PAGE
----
Disentangling direct from indirect co-evolution of residues in protein alignments

Burger, L. and van Nimwegen, E.. (2010) Disentangling direct from indirect co-evolution of residues in protein alignments. PLoS Computational Biology, 61 (1). e1000633.

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Official URL: http://edoc.unibas.ch/dok/A5842446

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Predicting protein structure from primary sequence is one of the ultimate challenges in computational biology. Given the large amount of available sequence data, the analysis of co-evolution, i.e., statistical dependency, between columns in multiple alignments of protein domain sequences remains one of the most promising avenues for predicting residues that are contacting in the structure. A key impediment to this approach is that strong statistical dependencies are also observed for many residue pairs that are distal in the structure. Using a comprehensive analysis of protein domains with available three-dimensional structures we show that co-evolving contacts very commonly form chains that percolate through the protein structure, inducing indirect statistical dependencies between many distal pairs of residues. We characterize the distributions of length and spatial distance traveled by these co-evolving contact chains and show that they explain a large fraction of observed statistical dependencies between structurally distal pairs. We adapt a recently developed Bayesian network model into a rigorous procedure for disentangling direct from indirect statistical dependencies, and we demonstrate that this method not only successfully accomplishes this task, but also allows contacts with weak statistical dependency to be detected. To illustrate how additional information can be incorporated into our method, we incorporate a phylogenetic correction, and we develop an informative prior that takes into account that the probability for a pair of residues to contact depends strongly on their primary-sequence distance and the amount of conservation that the corresponding columns in the multiple alignment exhibit. We show that our model including these extensions dramatically improves the accuracy of contact prediction from multiple sequence alignments.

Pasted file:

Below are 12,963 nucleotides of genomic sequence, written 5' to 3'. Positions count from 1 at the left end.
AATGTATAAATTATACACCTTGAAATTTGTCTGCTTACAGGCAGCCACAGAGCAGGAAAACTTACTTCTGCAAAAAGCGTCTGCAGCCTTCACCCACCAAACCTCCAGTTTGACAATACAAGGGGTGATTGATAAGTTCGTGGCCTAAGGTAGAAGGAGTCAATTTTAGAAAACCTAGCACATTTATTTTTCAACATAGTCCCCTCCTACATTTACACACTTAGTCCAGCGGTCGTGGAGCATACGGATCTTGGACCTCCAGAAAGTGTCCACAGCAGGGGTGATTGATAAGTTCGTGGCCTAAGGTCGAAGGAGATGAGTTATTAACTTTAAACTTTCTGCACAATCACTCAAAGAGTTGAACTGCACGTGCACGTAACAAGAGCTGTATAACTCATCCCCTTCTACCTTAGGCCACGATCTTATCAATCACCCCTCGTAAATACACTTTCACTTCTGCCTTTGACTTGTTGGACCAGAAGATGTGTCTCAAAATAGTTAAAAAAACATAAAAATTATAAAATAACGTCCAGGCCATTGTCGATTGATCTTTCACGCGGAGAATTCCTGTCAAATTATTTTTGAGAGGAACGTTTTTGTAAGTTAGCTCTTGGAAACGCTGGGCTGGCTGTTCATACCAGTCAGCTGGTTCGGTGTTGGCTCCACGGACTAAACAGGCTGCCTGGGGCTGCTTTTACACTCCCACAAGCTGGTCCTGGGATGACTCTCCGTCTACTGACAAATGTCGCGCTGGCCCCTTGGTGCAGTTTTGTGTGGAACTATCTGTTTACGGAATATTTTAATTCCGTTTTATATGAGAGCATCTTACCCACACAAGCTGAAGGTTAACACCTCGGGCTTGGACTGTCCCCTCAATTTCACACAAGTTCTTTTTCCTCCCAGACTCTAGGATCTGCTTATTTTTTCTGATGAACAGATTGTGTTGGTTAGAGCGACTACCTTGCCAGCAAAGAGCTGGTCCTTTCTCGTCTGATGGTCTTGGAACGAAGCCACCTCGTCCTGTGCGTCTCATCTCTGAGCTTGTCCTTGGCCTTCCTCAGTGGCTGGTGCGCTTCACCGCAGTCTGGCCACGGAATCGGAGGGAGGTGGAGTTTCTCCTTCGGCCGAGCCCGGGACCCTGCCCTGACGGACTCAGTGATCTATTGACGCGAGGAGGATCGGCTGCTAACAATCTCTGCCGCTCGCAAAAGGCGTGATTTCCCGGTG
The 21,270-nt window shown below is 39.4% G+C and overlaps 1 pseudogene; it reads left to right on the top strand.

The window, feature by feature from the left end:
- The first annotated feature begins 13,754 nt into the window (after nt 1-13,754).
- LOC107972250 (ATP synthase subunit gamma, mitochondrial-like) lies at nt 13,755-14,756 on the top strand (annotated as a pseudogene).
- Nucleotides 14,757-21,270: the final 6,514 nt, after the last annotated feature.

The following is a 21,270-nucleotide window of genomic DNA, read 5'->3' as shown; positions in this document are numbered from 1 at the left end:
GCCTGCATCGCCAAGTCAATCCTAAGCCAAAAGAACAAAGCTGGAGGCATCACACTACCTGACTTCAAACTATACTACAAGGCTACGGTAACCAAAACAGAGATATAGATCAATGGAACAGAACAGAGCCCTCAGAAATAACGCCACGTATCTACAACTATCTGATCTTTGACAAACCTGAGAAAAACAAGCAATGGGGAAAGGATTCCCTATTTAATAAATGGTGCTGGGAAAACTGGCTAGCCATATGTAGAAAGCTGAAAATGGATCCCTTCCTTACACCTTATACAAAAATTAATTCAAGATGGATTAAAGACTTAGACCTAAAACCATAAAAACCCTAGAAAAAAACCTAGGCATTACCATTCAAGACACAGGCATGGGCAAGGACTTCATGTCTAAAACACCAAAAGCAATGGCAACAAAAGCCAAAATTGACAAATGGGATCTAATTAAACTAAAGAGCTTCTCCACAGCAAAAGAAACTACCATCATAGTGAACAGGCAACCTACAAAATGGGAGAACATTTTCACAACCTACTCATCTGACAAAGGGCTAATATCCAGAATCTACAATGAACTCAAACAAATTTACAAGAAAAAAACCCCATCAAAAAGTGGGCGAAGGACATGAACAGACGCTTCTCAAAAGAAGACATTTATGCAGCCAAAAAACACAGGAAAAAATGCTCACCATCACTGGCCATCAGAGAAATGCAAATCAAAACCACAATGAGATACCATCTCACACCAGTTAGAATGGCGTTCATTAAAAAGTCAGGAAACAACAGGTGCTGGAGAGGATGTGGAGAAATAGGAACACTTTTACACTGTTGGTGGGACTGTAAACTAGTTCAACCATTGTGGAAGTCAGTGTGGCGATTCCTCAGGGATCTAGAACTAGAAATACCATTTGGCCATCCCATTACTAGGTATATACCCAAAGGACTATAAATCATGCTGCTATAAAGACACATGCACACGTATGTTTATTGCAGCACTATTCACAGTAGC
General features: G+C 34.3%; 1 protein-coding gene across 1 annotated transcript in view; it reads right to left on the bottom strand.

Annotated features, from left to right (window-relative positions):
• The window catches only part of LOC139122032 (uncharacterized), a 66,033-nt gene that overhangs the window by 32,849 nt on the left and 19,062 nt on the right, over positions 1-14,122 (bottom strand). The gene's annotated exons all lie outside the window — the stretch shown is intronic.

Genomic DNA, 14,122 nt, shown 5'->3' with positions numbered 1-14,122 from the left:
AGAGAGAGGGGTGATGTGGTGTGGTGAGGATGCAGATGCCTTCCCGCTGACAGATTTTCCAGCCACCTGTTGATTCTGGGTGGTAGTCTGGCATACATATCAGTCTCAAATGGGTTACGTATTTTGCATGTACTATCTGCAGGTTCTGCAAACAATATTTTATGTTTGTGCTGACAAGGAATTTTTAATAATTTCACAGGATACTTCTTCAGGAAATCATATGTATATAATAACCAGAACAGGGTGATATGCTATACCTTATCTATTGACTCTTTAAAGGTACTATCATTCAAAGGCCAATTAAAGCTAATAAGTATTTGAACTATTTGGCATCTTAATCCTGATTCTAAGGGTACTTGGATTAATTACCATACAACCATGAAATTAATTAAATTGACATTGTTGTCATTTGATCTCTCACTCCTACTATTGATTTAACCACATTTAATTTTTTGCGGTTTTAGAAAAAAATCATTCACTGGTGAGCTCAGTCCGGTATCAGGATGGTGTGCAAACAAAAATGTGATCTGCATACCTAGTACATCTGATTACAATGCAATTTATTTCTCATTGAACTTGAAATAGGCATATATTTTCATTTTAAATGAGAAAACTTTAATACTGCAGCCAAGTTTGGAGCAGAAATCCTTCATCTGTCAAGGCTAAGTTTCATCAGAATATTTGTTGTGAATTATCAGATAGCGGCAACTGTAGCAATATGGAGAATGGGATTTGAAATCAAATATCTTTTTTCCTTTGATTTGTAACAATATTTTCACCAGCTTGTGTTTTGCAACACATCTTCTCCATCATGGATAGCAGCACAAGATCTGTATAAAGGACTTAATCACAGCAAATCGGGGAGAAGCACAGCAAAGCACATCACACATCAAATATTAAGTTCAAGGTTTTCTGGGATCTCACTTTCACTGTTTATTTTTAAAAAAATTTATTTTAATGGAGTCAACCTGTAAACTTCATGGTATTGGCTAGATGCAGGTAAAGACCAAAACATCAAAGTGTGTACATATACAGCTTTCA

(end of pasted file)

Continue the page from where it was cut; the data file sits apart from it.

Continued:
Faculties and Departments:05 Faculty of Science > Departement Biozentrum > Computational & Systems Biology > Bioinformatics (van Nimwegen)
UniBasel Contributors:van Nimwegen, Erik
Item Type:Article, refereed
Article Subtype:Research Article
Publisher:Library of Science
Note:Publication type according to Uni Basel Research Database: Journal article
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Last Modified:12 Oct 2017 10:12
Deposited On:08 Jun 2012 06:51

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